How to find the writer of this letter? Fortunately, Theresa works for the Chicago Tribune, as a researcher for columnist Charlie Toschi (Robbie Coltrane). Theresa reads the impossibly romantic letter to all the girls in the office, who clasp their hands to their chests and sigh, which attracts Charlie’s attention. He publishes the letter in his column, and Bingo! Baskets of mail come in, a few of which contain other letters found in bottles along beaches that sound as if they might be written by the same guy.
The plausibility factor really gets pushed to the max here: What are the chances that bottles thrown into the ocean off North Carolina’s Outer Banks — to where Theresa, through obsessive research, traces their origin — would all end up in the hands of people who not only live within the Chicago metropolitan area but also happen to read the Tribune?
Doesn’t matter. The search for the perfect man will brook no obstacles. Theresa wants the newspaper to finance a trip to North Carolina, but Charlie warns her, “You’re thinking Heathcliff and this guy is probably Captain Ahab.” The letter writer turns out even better than Heathcliff, though: He’s Kevin Costner. He can’t act much but, God, he’s cute as hell. And he hurts. His secretly tender heart is broken into a thousand pieces by the untimely death of his wife.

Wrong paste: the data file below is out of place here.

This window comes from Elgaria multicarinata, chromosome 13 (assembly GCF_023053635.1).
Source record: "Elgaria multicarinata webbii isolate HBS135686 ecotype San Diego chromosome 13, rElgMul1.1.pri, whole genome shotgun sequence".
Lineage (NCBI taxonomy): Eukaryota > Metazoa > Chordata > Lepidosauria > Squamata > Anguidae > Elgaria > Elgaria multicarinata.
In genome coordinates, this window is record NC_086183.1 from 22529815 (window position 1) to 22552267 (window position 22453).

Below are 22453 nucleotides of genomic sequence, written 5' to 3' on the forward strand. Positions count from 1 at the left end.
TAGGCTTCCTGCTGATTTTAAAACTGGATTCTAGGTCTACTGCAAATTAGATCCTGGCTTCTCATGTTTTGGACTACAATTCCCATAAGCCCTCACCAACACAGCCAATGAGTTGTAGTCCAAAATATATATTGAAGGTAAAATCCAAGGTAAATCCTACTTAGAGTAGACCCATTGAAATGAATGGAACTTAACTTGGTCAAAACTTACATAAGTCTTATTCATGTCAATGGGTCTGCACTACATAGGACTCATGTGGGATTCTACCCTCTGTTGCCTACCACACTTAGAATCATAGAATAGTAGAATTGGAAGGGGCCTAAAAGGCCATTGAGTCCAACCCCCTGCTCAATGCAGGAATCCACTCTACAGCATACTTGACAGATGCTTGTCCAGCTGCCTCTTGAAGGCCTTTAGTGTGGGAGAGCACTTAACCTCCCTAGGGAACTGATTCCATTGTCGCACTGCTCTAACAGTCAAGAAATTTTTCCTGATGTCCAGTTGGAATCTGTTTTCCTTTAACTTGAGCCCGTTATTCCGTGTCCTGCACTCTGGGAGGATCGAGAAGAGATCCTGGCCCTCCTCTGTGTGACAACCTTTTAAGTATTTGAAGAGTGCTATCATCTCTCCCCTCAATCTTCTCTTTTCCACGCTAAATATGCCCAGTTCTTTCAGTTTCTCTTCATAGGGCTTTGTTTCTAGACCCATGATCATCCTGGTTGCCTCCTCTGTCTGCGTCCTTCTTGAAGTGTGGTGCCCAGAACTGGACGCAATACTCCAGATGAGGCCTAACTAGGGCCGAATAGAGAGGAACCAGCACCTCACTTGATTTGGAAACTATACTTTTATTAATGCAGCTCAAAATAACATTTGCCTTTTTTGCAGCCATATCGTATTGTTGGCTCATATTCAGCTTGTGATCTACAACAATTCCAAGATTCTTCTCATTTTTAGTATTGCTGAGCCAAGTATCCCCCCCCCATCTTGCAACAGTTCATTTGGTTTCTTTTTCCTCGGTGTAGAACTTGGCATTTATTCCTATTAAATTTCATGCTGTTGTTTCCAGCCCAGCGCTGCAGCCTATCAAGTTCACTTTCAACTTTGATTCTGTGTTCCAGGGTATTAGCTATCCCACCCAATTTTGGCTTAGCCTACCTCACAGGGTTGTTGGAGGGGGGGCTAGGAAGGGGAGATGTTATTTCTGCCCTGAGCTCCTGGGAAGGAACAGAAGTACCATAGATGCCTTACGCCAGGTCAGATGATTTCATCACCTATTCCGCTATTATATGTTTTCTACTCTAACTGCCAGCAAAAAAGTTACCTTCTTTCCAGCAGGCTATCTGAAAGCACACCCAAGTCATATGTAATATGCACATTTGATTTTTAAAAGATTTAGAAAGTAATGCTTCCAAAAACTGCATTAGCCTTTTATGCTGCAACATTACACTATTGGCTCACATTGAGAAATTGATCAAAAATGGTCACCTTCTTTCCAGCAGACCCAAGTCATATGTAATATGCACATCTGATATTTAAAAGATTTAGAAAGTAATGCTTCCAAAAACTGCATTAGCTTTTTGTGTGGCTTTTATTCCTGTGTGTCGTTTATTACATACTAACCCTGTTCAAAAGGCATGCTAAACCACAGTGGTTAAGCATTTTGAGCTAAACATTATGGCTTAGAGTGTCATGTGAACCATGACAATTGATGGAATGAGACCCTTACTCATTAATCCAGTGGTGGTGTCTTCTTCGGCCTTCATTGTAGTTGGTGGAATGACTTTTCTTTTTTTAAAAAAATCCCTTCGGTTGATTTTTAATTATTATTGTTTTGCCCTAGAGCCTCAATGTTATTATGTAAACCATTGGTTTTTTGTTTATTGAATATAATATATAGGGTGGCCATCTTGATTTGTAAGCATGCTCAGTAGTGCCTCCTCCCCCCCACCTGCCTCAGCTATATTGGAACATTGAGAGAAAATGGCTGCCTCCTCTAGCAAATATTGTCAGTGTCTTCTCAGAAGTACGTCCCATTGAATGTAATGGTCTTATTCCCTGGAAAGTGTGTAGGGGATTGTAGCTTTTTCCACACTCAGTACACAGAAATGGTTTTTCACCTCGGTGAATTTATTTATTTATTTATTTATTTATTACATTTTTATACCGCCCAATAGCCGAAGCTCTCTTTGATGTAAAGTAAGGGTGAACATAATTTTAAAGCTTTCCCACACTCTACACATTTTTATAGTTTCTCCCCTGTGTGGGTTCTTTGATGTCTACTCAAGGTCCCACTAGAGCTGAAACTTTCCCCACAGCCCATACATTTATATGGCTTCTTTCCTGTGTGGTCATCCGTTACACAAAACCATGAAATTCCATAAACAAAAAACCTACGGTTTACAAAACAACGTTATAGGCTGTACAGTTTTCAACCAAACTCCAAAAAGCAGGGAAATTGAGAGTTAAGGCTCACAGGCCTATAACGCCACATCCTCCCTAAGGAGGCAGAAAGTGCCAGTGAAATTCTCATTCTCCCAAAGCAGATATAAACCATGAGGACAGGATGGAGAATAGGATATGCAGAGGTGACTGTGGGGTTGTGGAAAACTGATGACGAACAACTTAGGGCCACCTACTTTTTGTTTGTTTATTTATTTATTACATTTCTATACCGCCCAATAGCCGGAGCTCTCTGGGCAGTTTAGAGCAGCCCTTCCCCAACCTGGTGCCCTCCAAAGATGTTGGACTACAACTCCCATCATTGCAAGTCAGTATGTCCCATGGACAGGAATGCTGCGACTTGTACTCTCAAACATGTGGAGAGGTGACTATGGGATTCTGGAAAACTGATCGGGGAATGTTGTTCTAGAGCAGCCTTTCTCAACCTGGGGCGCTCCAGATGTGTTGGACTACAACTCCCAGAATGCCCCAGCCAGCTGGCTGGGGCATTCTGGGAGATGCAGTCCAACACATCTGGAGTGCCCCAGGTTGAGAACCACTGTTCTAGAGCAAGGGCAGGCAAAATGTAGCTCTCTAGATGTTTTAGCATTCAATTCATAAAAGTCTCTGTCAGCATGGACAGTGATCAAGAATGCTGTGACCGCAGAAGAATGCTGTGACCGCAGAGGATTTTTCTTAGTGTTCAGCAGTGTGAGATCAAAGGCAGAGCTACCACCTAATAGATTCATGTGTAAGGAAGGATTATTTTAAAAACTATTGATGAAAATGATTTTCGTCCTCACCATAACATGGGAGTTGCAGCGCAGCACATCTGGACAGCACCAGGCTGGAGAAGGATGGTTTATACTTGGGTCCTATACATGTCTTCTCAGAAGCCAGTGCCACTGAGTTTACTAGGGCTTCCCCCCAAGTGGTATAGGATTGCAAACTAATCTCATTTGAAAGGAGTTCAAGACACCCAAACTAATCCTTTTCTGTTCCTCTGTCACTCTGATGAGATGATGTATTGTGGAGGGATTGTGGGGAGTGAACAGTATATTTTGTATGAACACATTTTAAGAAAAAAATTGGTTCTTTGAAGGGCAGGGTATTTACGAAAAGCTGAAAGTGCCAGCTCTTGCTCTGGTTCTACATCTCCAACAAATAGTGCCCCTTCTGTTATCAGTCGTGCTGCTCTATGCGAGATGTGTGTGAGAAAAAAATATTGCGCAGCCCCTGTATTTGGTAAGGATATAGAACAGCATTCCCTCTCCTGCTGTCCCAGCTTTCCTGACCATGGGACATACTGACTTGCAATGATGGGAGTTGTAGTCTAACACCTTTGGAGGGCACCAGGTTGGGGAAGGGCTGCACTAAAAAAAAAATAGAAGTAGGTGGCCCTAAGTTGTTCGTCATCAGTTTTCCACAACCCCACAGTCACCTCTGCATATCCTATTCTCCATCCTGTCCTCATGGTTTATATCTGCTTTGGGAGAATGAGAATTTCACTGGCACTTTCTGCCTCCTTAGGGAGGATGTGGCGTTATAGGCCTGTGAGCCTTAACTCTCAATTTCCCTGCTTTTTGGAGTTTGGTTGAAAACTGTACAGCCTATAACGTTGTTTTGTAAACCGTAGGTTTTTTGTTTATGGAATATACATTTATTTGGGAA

Garret Blake (Costner: The Postman, Dances with Wolves) — a manly kind of name — restores old boats — a manly kind of job. But he has a sensitive side, too: He cooks. He keeps his wife’s studio — she was a painter — just as she left it, as a shrine to her memory. And he pines and pines and pines.
Pretending to have no idea that he is the author of the letters that have all of distaff Chicago in a swoon, Theresa engineers a meeting with him. Naturally, they’re perfect for each other, which means that the audience must endure a falling-in-love montage that includes a marshmallow fight — a nice metaphor for Message in a Bottle itself, which throws lots of sticky, gooey, too-sweet stuff at us.
Theresa must never have seen any relationship porn — if she had, she’d have known that it would be a mistake to keep hidden the fact that she knows Garret’s big secret: It means that the “Trust you? How can I ever trust you?” speech is coming, along with a breakup in the rain.
It’s all Hollywood-neat and tidy and shiny and glossy and assembled, right down to the ending that is designed to make the audience want to tear their hearts out. Passionless and emotionally hollow (only Paul Newman as Garret’s dad has any electricity onscreen), Message in a Bottle is full of beautiful blond people being prettily sad, with tinkly piano music and golden sunsets as accompaniment.
And once again, the perpetrators are male: director Luis Mandoki, novelist Nicholas Sparks, screenwriter Gerald Di Pego. What does it mean that men are the ones pushing this phony romantic junk on women? Is it only that there are comparatively so few movies written and directed by women that the job is left to men by default?
Obviously, there is a market for these movies. I, though, find them incredible boring and predictable. Am I the only one? Doesn’t anyone besides me want to see more realistic love stories once in a while?
viewed at a public multiplex screening
rated R for brief violence, sexuality and language
official site | IMDB
Message in a Bottle
viewed at home on a small screen
rated PG-13 for a scene of sexuality
official site | IMDB